Christianity is marked by the boldness of thousands throughout history.  The Apostle Peter preached before men of every nation on the day of Pentecost, bringing three thousand men to Christ and sowing the seeds of the gospel all across the Middle East.  Martin Luther nailed the Ninety-Five Theses onto the door of the largest church in Wittenberg, ushering in the Protestant Reformation.  Jim Elliot was killed seeking to bring the gospel to the unreached Huaorani people in South America, inspiring a new generation of missionaries to further advance the gospel.  These giants of the faith reflect the steadfastness of Christ regardless of the trials they faced.    But for many, the thought of preaching before thousands, reforming institutions, or being martyred in a jungle seems entirely unfeasible.  How can we as Christian students strive for the boldness exemplified by these men?    A mark of a bold life is having a habit of making decisions that consistently place oneself at risk.  Yet a pattern of thoughtless and careless actions that place oneself at risk is more commonly known as stupidity.  What then defines Christian boldness? I submit that Christians ought to look to the person of Jesus Christ as the ultimate standard of what it means to be bold.

Risking his standing with the religious establishment, Christ preached radical teachings that confounded the Pharisees.  Gambling his image with society, he frequently crossed cultural and social taboos to eat with the lowest of the low, teaching his followers to do the same.  By investing in twelve uneducated Galileans who were prone to failure, Jesus, fully human, risked his own expectations and patience.  And ultimately with Christ’s sacrifice on the Cross, he risked and gave his life for us sinners.  From the life of Jesus Christ, we see what true boldness looks like—a willingness and readiness to risk all aspects of our lives for the sake of the Gospel, fully confident that the sovereign God reigns over our actions.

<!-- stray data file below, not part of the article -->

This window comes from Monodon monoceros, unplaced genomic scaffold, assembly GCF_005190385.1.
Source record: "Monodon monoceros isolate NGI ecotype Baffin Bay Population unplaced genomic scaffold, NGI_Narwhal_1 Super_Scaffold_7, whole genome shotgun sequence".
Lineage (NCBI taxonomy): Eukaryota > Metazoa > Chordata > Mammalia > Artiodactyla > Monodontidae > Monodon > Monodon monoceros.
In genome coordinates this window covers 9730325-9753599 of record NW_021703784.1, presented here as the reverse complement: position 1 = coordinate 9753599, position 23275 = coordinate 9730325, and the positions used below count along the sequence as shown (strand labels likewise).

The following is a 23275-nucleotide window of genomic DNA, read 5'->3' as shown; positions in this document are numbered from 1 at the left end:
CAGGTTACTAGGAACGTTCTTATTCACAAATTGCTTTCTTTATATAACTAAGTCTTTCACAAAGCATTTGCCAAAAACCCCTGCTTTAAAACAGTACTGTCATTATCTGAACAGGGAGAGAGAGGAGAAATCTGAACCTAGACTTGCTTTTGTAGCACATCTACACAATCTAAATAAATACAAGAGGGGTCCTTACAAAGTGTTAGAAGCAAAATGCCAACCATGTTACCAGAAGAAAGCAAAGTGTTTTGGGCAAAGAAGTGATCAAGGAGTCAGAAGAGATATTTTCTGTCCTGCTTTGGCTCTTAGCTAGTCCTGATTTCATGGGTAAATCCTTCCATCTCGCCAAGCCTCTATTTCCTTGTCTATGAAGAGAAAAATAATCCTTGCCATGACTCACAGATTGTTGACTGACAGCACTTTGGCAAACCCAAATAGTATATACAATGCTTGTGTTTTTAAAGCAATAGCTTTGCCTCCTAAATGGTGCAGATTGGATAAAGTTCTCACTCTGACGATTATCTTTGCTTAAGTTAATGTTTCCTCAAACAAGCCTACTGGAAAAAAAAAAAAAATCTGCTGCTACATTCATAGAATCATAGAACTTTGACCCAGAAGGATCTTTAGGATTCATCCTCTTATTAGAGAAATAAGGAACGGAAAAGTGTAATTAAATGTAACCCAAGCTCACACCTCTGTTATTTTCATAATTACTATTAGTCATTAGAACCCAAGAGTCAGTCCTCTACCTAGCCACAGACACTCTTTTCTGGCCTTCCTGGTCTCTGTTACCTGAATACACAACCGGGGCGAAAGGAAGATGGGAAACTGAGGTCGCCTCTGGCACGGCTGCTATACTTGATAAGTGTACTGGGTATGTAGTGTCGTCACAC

There is a great difference between a professor teaching military tactics and the field commander leading his men against the enemy.  The boldness of Jesus is manifest in his entire life, not merely his words.  Jesus lived with those to whom he ministered.  He shared his entire life with them, eating with sinners and tax collectors (Matt. 9:10) and sitting down with adulterers (John 4).  Investment and risk go hand-in-hand—one’s investments reflect the risks that one is willing to take.  Jesus certainly possessed the wisdom and power to be a famous and popular teacher.  Yet Jesus’ foremost investment is not in his popularity or image.  Jesus chooses to live a humble, impoverished life among the sinners that he sought to save.  To teach with great wisdom or to give grand displays of power would bring no risk to Jesus.  Instead, he lives boldly by patiently investing his life in relationships, risking disappointment, betrayal, and sorrow.  His model of ministry actively engaged in risk because he sought to invest in broken and sinful people.  Through Christ, we see that the God of the universe is bold enough to take on flesh, exposing himself to all the risks brought forth with life surrounded by sin.

The greatest risk and the greatest evidence of boldness in Christ’s ministry is his willingness to form meaningful relationships.  A televangelist may boldly preach the gospel to millions, yet form relationships with none.  The man at a busy subway station may boldly distribute tracts to hundreds of travelers, yet a printed tract does very little in terms of relationship.  Relationships simply cost more.  They take time and energy and are unpredictable.  Rather than explain to people who he is, Jesus connected and invested in people in order to show them who he is.